Kalonzo was arguably the major politician least tainted by suspicion of involvement with the underlying violence but was compromised by allowing himself to be used as its international diplomatic apologist starting even in Washington by early February 2008 as Kibaki’s new second term Vice President while the killing continued (see “‘The War for History’ part nine: from FOIA, a new readout of Vice President Kalonzo Musyoka’s February 2008 meeting with John Negroponte“) and continuing on with seeking support at the U.N. Security Council to stop the ICC process as well as in countries around the African Union. Raila himself never seemed to be able to settle on a clear or consistent position or message on prosecution of the violence either as a matter of law and policy, or morally.
Strictly from a stability standpoint the Western donors, especially those who helped support negotiation of an end to the violence in 2008, a Kikuyu/Kalenjin pairing was obviously the least risk option, which presumably would mean Ruto as URP leader and Kenyatta for TNA after the tragic helicopter crash that killed TNA Interior Minister George Saitoti.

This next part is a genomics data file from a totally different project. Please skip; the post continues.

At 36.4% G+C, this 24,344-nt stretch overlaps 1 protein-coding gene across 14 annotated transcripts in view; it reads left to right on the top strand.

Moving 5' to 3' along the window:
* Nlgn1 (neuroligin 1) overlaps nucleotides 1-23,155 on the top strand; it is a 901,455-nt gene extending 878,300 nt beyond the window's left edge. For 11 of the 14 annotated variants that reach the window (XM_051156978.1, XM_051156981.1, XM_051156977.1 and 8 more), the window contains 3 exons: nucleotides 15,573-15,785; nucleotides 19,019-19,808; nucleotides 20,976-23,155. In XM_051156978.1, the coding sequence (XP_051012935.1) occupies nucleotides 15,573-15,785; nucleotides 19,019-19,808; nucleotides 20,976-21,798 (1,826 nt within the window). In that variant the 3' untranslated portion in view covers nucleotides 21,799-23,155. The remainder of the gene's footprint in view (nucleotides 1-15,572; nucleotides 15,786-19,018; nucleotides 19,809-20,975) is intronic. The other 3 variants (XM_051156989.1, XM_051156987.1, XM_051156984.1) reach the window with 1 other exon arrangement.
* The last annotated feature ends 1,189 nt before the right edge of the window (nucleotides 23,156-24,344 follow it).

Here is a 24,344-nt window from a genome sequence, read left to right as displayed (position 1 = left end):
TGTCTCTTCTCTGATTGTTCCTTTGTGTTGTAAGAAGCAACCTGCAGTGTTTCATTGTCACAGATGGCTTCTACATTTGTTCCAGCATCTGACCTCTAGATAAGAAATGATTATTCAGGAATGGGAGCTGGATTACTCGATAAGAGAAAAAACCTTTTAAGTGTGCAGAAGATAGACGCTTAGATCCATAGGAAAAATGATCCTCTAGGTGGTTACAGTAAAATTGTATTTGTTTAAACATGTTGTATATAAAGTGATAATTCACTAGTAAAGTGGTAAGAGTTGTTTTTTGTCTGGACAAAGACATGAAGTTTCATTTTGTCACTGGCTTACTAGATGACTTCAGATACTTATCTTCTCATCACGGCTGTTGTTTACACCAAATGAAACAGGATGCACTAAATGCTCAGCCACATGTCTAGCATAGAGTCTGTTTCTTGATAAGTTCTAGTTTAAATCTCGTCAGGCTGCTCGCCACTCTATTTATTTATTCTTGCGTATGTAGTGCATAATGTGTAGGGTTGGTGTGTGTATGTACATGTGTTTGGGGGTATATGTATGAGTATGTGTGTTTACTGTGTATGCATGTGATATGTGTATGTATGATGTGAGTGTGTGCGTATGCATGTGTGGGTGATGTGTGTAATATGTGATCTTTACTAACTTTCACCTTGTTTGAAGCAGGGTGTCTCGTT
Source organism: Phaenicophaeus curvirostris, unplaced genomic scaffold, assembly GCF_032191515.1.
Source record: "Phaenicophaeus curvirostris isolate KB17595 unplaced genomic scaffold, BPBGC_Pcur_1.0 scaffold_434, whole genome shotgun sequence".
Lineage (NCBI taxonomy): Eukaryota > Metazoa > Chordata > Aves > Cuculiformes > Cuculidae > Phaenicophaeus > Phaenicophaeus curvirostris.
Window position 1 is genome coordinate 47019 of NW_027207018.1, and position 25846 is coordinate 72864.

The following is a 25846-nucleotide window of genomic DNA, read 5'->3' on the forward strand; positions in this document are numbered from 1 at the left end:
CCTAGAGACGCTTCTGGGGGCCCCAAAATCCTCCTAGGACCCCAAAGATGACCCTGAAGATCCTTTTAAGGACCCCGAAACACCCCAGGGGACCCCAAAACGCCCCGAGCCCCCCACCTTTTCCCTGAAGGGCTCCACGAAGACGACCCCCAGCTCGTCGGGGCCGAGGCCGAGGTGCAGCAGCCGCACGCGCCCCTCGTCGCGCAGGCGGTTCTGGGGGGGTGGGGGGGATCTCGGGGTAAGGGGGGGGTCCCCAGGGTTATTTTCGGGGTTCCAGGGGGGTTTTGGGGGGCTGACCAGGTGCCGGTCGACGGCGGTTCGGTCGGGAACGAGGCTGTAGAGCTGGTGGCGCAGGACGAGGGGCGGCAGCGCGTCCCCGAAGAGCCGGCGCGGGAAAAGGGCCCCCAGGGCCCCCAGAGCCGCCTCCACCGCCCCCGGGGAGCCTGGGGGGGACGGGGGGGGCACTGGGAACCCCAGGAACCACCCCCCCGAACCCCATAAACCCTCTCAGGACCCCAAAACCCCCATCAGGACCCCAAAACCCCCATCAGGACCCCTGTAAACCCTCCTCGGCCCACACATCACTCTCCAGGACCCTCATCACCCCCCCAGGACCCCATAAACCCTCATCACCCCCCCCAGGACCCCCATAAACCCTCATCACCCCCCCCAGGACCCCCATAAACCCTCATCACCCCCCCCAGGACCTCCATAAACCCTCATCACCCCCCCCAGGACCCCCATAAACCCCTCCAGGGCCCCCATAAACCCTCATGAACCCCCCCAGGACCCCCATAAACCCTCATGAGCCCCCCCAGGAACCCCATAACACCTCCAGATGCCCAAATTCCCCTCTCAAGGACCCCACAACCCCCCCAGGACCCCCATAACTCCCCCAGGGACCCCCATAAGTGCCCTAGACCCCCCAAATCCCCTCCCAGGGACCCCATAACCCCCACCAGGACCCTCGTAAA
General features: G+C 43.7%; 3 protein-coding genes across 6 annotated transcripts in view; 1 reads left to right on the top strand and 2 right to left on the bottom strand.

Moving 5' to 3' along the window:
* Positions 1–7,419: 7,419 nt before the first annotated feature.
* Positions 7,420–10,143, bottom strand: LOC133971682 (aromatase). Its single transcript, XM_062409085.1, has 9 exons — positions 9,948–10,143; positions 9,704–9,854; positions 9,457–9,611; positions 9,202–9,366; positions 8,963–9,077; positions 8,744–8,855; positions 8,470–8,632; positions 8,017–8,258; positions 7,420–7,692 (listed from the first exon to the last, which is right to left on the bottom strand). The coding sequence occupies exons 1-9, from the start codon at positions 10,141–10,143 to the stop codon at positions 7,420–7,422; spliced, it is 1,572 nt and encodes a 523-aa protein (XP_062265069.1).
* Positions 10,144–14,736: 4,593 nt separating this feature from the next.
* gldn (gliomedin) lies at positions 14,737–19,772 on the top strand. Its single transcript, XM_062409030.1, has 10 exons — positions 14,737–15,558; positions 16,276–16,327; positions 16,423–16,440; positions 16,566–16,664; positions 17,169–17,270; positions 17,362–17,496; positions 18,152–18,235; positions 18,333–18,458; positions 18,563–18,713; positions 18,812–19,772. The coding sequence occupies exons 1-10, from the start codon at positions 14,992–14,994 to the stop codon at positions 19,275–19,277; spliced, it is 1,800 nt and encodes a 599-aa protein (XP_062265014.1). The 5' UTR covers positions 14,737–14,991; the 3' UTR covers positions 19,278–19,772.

Under the circumstances the flawed 2013 election itself was a happy success for the donors because “Kenya didn’t burn” and the opposition did not further resist after the controversial court decision. It does not seem credible to argue that the IEBC’s Count was anywhere near complete enough in the absence of the Results Transmission System which was said to have failed but was never going to work to warrant a 50.07% margin for the candidates favored by the incumbent president over the opposition, but it was quite plausible to argue that the Uhuruto ticket did have a plurality and it was safer not to have a runoff since having the election over was the most important thing. (See “Choosing Peace Over Democracy“) It might have been a bit awkward at first to have Kenya’s leaders charged with the political bloodletting but it did not seriously impede relationships and eventually, sure enough, the cases “went away” and the circle of impunity was unbroken.